It’s the holiday season and Canadian financial experts are praying that spending increases to revitalize the fragile Canadian economy. Little do they know, Canadians are still cash strapped, Canada’s economy hasn’t moved a budge and most Canadians expect 2013 to go down hill. What does this mean? As long as citizens feel a rocky road, they too are closed for business.
Prime Minister Stephen Harper has approved the CNOOC-Nexen takeover deal and Canada is now trapped in a 31 year deal where China will almost always get the final say. The Chinese government does not believe in our free and capitalist society, remaining totalitarian with a communist system that has one of the worst standards for human rights in the world. This was once a concern for Harper whom slammed the door on China but now, out of virtually nowhere, not only is China an important trade partner, it is trusted enough to own, for 31 years, one of Canada’s most strategic resources that is in very high demand and low supply around the world. In other words, Canada got royally ripped off with its flat rate $15 billion in one-time revenue.
Stephen Harper and his Conservatives have fought hard for their coveted F-35 contract, even in spite of inflating costs and warnings from the US congress. Now, without surprise, the Conservatives have been forced to retreat on the purchase of planes that wouldn’t even have been equipped to fly! It must be a very painful day to be the Conservative strategist because the party has invested a lot of political capital and a lot of taxpayers’ time into this deal. We all know that time is money and Canada’s air-force doesn’t have forever to wait for new planes and we all know that we can get state of the art planes for a better price than the Conservative offer for the F-35 defects.
The Conservatives have spent the past few elections and inter-election periods demonizing a carbon tax that they themselves have promoted. At a Canada-UK Chamber of Commence meeting on May 29, 2008, Stephen Harper said that his government has applied a $65 per ton price on carbon, which we all know translates to a $65 per ton tax on carbon which is a carbon tax.
The Conservatives are stellar at economic management – enough so that they managed to bring Canada to its highest level of debt in history. Canada’s debt hit $600 billion yesterday and shows yet again how competent the Conservatives are at managing Canada’s economy – as if their chronic and secretive spending habits and their new round of deficits weren’t bad enough.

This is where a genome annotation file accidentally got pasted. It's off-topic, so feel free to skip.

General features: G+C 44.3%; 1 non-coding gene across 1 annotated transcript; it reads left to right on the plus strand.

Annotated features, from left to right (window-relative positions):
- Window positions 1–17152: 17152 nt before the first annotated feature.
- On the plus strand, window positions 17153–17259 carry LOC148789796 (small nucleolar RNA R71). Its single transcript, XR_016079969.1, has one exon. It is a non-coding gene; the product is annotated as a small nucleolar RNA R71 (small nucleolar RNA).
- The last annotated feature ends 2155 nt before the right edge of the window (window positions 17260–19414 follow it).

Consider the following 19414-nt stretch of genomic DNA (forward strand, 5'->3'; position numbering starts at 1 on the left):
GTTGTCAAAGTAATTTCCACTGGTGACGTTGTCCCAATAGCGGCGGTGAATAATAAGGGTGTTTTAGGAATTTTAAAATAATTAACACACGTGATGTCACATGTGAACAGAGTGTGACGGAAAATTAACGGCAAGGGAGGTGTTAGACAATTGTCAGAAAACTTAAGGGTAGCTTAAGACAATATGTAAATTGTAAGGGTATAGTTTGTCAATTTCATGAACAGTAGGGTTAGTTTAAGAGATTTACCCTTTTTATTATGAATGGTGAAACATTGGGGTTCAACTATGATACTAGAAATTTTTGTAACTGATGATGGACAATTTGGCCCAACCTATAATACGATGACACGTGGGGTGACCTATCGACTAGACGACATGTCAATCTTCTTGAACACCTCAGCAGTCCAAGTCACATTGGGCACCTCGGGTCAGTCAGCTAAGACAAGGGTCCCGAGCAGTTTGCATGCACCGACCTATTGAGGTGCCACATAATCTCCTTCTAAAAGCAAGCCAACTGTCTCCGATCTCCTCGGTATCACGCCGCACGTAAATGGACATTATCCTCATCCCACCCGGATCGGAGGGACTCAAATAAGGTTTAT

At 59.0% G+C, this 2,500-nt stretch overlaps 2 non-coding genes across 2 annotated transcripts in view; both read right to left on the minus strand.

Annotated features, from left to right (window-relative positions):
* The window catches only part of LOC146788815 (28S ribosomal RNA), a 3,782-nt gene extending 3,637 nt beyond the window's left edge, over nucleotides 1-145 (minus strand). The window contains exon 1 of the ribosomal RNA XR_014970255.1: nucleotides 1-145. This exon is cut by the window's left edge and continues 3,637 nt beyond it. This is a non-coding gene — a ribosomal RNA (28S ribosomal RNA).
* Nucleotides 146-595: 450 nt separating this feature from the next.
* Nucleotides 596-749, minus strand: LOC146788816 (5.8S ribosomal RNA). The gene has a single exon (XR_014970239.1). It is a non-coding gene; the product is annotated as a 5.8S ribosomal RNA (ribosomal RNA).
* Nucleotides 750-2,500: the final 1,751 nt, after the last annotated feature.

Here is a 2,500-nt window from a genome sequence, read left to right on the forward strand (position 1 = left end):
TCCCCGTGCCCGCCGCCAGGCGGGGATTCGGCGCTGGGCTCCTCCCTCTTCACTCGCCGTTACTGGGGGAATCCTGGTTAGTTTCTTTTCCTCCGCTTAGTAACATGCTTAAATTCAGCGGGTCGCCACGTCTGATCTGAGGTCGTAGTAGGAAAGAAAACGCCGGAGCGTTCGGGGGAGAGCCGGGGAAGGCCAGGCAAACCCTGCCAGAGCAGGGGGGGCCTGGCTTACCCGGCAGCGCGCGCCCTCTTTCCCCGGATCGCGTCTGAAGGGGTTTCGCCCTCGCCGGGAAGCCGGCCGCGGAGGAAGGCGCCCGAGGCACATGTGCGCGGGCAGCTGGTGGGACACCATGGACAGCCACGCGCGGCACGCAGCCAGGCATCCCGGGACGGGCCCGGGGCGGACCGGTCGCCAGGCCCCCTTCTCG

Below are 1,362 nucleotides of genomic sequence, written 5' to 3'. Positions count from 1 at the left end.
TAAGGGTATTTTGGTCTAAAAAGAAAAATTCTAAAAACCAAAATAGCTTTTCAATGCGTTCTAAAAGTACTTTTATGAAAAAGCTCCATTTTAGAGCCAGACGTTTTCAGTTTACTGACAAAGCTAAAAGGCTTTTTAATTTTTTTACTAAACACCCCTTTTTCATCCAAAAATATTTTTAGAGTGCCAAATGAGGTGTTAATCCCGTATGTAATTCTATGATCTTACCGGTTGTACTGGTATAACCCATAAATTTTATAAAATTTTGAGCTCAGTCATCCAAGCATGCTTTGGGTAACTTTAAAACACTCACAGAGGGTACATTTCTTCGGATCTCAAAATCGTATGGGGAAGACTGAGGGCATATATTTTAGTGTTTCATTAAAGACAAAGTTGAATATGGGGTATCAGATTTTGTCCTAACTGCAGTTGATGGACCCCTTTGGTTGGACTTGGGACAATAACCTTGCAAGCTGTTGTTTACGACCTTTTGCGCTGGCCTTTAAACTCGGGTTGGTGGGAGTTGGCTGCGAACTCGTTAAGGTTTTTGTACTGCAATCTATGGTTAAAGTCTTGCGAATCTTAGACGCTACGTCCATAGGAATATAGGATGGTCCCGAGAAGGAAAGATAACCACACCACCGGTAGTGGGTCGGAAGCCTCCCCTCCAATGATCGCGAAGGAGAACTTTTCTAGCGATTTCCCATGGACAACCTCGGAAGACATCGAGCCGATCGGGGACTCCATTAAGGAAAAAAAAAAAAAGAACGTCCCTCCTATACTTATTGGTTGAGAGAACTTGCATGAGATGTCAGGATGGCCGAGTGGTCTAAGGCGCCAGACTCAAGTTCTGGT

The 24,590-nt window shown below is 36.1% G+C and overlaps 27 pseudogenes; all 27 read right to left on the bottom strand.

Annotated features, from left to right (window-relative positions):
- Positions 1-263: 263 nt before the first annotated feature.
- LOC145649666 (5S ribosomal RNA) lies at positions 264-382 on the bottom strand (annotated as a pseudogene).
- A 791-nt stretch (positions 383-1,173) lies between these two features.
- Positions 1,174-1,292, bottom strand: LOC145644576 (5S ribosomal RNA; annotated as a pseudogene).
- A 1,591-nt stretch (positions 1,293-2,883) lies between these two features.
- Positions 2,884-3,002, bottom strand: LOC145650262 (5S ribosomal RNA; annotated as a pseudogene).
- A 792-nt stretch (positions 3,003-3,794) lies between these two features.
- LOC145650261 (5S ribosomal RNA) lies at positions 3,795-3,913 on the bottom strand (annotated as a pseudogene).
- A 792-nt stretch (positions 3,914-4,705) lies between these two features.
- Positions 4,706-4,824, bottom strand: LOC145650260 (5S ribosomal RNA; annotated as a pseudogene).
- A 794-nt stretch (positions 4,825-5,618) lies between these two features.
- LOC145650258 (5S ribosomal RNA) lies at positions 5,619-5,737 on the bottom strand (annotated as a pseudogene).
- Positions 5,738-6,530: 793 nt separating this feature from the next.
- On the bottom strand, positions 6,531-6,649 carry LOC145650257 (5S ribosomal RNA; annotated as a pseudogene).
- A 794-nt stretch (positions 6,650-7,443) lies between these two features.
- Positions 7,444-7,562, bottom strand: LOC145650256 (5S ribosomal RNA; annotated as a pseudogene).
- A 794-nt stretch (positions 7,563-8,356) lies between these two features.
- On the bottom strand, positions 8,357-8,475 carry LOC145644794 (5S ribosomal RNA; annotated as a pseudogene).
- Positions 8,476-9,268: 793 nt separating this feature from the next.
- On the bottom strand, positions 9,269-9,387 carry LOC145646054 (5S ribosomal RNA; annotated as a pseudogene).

Finance Minister Jim Flaherty confirmed that Canada is in deeper economic trouble than anyone was willing to tell us. They didn’t want us to know how much they actually spent and they tried their best to hide the numbers, as the Auditor General pointed out last month, but as we crunch the numbers, we see that this government has spent more than any government in Canadian history.
Developing Canada’s oil sands brings great promise to the Canadian economy and allows for an opportunity to emerge as a major player in the energy market. The oil that sits unrefined in Alberta opens doors to vast new trade opportunities, which each bring long term benefits. Most importantly, Canada’s oil presents an opportunity to lower fuel prices nationwide and offset some of the tax burden from middle class families to fund the services Canadians cherish. Overall, if exploited wisely by Canada’s private industries and used for the right objectives, Alberta’s oil sands present an opportunity to bring great benefits to this country… Why would you want to give that away?
The Conservatives may have enacted austerity and they may be calling themselves good economic managers, but as we speak, they are not only spending recklessly, they are trying to hide their spending from the public and from elected MPs in the House of Commons.
The Conservatives are usually the ones prided with policies pertaining to national security and protecting countries from foreign threats. Not only did the Conservatives fail to live up to their mantra, they endangered our allies.
You may have seen the series of ads on TV recently that feature a soothing folk music and clips of diverse gatherings, beautiful landscapes and a sense of opportunity and hope. These ads are part of the American bid to adopt what was once the Canadian dream – a dream that has been under dismantling since Harper took office in 2006.